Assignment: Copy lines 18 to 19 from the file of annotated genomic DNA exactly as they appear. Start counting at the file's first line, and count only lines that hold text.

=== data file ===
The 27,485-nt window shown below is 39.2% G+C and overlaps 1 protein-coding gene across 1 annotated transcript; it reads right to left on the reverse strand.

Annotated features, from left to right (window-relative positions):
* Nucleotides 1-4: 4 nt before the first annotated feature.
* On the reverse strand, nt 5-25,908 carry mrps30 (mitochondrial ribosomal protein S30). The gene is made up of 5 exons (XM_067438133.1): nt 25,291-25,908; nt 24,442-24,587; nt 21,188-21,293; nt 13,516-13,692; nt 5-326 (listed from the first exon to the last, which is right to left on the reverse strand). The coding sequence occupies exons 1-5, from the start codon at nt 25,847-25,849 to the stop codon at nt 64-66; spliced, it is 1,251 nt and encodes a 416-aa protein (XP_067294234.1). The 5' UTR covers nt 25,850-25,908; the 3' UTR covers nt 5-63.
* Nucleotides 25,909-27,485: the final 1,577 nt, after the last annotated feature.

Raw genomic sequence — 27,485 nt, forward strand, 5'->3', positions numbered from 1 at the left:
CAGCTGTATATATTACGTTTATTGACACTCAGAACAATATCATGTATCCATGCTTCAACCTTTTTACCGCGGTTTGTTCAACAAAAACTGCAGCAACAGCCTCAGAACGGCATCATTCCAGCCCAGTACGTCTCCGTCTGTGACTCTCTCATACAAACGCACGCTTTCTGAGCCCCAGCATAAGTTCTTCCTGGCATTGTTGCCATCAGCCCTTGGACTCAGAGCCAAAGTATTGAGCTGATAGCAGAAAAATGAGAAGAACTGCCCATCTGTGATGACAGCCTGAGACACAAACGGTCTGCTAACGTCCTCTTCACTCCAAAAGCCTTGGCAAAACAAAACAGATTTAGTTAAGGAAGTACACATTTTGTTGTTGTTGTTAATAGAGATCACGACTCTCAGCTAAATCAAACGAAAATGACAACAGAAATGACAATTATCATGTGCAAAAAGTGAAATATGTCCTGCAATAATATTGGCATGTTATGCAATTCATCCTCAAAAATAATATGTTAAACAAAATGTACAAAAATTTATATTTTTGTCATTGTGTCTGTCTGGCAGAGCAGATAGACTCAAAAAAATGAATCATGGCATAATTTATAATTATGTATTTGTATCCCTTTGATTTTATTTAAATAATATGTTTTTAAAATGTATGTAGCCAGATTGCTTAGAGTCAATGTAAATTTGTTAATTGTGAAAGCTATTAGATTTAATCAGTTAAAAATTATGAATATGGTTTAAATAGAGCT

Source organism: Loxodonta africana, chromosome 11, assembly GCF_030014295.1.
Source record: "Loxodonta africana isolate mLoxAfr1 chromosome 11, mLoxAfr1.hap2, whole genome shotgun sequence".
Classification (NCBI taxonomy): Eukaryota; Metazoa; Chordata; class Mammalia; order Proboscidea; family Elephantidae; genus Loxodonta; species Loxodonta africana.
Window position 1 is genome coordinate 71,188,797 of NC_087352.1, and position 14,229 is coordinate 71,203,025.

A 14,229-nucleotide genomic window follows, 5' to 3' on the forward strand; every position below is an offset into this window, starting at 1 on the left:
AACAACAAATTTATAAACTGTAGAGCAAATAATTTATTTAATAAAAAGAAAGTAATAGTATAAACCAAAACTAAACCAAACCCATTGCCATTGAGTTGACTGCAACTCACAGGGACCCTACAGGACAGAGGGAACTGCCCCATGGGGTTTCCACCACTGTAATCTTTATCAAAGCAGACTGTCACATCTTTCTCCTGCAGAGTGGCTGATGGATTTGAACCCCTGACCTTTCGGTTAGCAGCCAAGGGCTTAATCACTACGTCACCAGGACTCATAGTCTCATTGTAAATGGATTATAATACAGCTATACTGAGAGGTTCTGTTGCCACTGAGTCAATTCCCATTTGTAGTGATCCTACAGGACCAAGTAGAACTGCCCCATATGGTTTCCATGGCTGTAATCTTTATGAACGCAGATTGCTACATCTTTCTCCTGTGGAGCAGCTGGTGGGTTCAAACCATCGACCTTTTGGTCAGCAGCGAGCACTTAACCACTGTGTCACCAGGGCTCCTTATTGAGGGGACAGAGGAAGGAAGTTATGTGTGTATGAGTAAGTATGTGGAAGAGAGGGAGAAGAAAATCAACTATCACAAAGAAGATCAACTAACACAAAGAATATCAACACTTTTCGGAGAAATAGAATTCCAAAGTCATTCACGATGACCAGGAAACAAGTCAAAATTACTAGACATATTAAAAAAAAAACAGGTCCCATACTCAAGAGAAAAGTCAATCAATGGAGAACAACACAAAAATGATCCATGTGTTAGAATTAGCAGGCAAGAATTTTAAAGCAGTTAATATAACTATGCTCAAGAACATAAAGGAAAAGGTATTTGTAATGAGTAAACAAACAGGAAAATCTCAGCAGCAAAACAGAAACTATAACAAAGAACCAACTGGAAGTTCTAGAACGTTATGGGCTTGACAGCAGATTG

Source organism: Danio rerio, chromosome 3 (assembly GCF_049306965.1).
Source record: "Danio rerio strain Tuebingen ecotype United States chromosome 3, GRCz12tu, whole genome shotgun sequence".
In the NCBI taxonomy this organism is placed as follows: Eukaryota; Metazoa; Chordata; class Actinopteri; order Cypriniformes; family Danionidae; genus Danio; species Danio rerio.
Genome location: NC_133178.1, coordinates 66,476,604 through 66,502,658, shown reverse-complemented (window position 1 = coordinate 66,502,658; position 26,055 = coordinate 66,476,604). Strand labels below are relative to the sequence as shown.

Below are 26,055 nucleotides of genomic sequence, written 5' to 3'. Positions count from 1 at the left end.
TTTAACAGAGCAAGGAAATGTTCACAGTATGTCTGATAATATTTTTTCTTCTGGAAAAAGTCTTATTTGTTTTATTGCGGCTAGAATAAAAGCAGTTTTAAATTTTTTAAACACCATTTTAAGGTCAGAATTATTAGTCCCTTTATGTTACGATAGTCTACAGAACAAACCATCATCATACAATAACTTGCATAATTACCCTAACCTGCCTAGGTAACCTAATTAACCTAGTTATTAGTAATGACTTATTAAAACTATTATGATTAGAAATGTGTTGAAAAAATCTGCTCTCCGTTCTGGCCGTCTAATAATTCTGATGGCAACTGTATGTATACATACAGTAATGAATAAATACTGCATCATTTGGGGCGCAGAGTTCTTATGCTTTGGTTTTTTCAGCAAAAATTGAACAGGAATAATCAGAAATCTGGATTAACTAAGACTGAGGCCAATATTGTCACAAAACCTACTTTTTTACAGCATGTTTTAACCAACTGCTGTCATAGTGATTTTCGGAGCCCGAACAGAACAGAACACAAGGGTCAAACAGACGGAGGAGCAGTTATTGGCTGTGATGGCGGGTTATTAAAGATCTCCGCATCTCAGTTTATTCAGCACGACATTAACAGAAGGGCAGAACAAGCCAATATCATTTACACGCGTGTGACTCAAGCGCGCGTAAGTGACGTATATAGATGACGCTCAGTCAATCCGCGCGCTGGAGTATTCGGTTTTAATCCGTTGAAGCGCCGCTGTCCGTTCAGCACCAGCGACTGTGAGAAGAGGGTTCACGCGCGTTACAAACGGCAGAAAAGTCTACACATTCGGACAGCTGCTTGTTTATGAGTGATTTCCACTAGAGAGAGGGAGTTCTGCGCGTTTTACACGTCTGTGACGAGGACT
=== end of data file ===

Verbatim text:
Below are 26,055 nucleotides of genomic sequence, written 5' to 3'. Positions count from 1 at the left end.
TTTAACAGAGCAAGGAAATGTTCACAGTATGTCTGATAATATTTTTTCTTCTGGAAAAAGTCTTATTTGTTTTATTGCGGCTAGAATAAAAGCAGTTTTAAATTTTTTAAACACCATTTTAAGGTCAGAATTATTAGTCCCTTTATGTTACGATAGTCTACAGAACAAACCATCATCATACAATAACTTGCATAATTACCCTAACCTGCCTAGGTAACCTAATTAACCTAGTTATTAGTAATGACTTATTAAAACTATTATGATTAGAAATGTGTTGAAAAAATCTGCTCTCCGTTCTGGCCGTCTAATAATTCTGATGGCAACTGTATGTATACATACAGTAATGAATAAATACTGCATCATTTGGGGCGCAGAGTTCTTATGCTTTGGTTTTTTCAGCAAAAATTGAACAGGAATAATCAGAAATCTGGATTAACTAAGACTGAGGCCAATATTGTCACAAAACCTACTTTTTTACAGCATGTTTTAACCAACTGCTGTCATAGTGATTTTCGGAGCCCGAACAGAACAGAACACAAGGGTCAAACAGACGGAGGAGCAGTTATTGGCTGTGATGGCGGGTTATTAAAGATCTCCGCATCTCAGTTTATTCAGCACGACATTAACAGAAGGGCAGAACAAGCCAATATCATTTACACGCGTGTGACTCAAGCGCGCGTAAGTGACGTATATAGATGACGCTCAGTCAATCCGCGCGCTGGAGTATTCGGTTTTAATCCGTTGAAGCGCCGCTGTCCGTTCAGCACCAGCGACTGTGAGAAGAGGGTTCACGCGCGTTACAAACGGCAGAAAAGTCTACACATTCGGACAGCTGCTTGTTTATGAGTGATTTCCACTAGAGAGAGGGAGTTCTGCGCGTTTTACACGTCTGTGACGAGGACT